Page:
Mice can feel cagemate's pain

Canadian researchers observe empathy in mice.

by Lydia Fong -- July 12, 2006

If the world's smallest violin is tiny enough, perhaps a couple of mice could play the world's saddest song on it.

A Canadian research team in the Pain Genetics Lab at McGill University discovered that a mouse's response to pain is intensified in the presence of another mouse that is also in pain. In addition, according to a study published in the June 30th issue of Science, the mice appear to synchronize their pain responses.

"Both of those things, ultimately, are suggestive of empathy," said Jeffrey Mogil, a psychology professor and one of the study's lead authors.

Previously, empathy was a behavior thought to exist only in higher primates and humans.

To induce pain in their mouse subjects, the researchers used what is known as the "acetic acid writhing test," which simulates a stomachache.

In response, the mice displayed a subclass of empathy known as "emotional contagion," where one mouse recognizes and adopts the emotional state of another. Surprisingly, this only occurred if the mice knew each other-that is, if they had been cagemates for at least two weeks. This is the amount of time required for a mouse to familiarize itself with the pheromones of another mouse, according to Mogil.

Since pheromones play a big role in the interactions of mice, researchers guessed the mice would communicate their pain via scent. However, after using a zinc sulfate treatment to block the animals' sense of smell, researchers found they could still sense one another's pain. After disrupting other senses, the researchers determined that communication was only interrupted when an opaque Plexiglas divider was placed between the mice.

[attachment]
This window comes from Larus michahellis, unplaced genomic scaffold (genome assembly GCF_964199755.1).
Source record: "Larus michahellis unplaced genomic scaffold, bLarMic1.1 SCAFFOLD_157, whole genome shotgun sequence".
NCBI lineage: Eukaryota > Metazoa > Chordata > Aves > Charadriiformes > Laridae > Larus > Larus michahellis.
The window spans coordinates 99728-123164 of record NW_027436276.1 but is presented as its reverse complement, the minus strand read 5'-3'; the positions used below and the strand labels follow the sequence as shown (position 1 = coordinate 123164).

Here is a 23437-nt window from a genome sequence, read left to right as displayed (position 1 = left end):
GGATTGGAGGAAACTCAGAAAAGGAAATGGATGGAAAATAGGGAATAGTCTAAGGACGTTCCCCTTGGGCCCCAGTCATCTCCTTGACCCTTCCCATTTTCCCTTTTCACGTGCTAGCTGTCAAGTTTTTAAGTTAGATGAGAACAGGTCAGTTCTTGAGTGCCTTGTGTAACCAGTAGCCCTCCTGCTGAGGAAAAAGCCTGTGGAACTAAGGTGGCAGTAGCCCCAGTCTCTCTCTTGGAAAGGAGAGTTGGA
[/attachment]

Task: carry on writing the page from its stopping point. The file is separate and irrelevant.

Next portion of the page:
"The message 'I'm in pain' appears to be transmitted visually," Mogil said. "Humans are very, very good at telling when another human is in pain by looking at the face, and we think that probably mice can do it, too."

Frans de Waal, a psychology professor at Emory University who studies primate behavior, speculates that empathy first evolved in mammals because mothers needed to be able to respond immediately to the distresses of their offspring. It then expanded beyond the mother-offspring relationship.

"Animals need to be in tune with each other, with alarm and fear," said de Waal. "It's highly adaptive to be in tune with others."

According to Mogil, scientists may be able to use the mouse model to more closely study the mechanism of empathy, particularly the genes, neurochemicals, and brain areas involved. The finding could be useful for studying human conditions such as autism, which is associated with a reduced ability to empathize.

"Empathy is a very hot topic with humans, but the problem with humans is that we can't really do any experiments on them," Mogil said. "You can stick them under an imager and see what parts of the brain lights up, and that's about it."


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